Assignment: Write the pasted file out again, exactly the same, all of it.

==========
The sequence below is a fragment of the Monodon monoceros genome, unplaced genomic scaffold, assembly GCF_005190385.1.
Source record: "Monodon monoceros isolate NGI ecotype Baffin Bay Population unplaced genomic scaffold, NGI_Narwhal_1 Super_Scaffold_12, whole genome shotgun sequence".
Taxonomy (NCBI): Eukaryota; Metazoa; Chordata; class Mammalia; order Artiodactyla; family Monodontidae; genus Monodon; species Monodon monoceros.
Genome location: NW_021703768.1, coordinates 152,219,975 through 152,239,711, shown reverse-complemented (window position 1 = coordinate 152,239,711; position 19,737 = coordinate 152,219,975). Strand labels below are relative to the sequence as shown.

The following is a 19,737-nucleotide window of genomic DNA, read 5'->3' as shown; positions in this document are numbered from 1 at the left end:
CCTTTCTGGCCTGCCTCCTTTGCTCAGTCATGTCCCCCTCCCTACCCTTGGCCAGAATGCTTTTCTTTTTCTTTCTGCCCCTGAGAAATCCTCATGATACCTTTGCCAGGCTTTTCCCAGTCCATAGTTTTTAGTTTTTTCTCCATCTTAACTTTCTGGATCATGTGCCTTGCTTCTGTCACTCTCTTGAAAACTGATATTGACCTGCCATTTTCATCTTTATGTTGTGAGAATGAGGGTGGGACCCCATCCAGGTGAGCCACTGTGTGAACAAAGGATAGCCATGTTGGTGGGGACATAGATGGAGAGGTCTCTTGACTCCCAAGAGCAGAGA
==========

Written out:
The sequence below is a fragment of the Monodon monoceros genome, unplaced genomic scaffold, assembly GCF_005190385.1.
Source record: "Monodon monoceros isolate NGI ecotype Baffin Bay Population unplaced genomic scaffold, NGI_Narwhal_1 Super_Scaffold_12, whole genome shotgun sequence".
Taxonomy (NCBI): Eukaryota; Metazoa; Chordata; class Mammalia; order Artiodactyla; family Monodontidae; genus Monodon; species Monodon monoceros.
Genome location: NW_021703768.1, coordinates 152,219,975 through 152,239,711, shown reverse-complemented (window position 1 = coordinate 152,239,711; position 19,737 = coordinate 152,219,975). Strand labels below are relative to the sequence as shown.

The following is a 19,737-nucleotide window of genomic DNA, read 5'->3' as shown; positions in this document are numbered from 1 at the left end:
CCTTTCTGGCCTGCCTCCTTTGCTCAGTCATGTCCCCCTCCCTACCCTTGGCCAGAATGCTTTTCTTTTTCTTTCTGCCCCTGAGAAATCCTCATGATACCTTTGCCAGGCTTTTCCCAGTCCATAGTTTTTAGTTTTTTCTCCATCTTAACTTTCTGGATCATGTGCCTTGCTTCTGTCACTCTCTTGAAAACTGATATTGACCTGCCATTTTCATCTTTATGTTGTGAGAATGAGGGTGGGACCCCATCCAGGTGAGCCACTGTGTGAACAAAGGATAGCCATGTTGGTGGGGACATAGATGGAGAGGTCTCTTGACTCCCAAGAGCAGAGA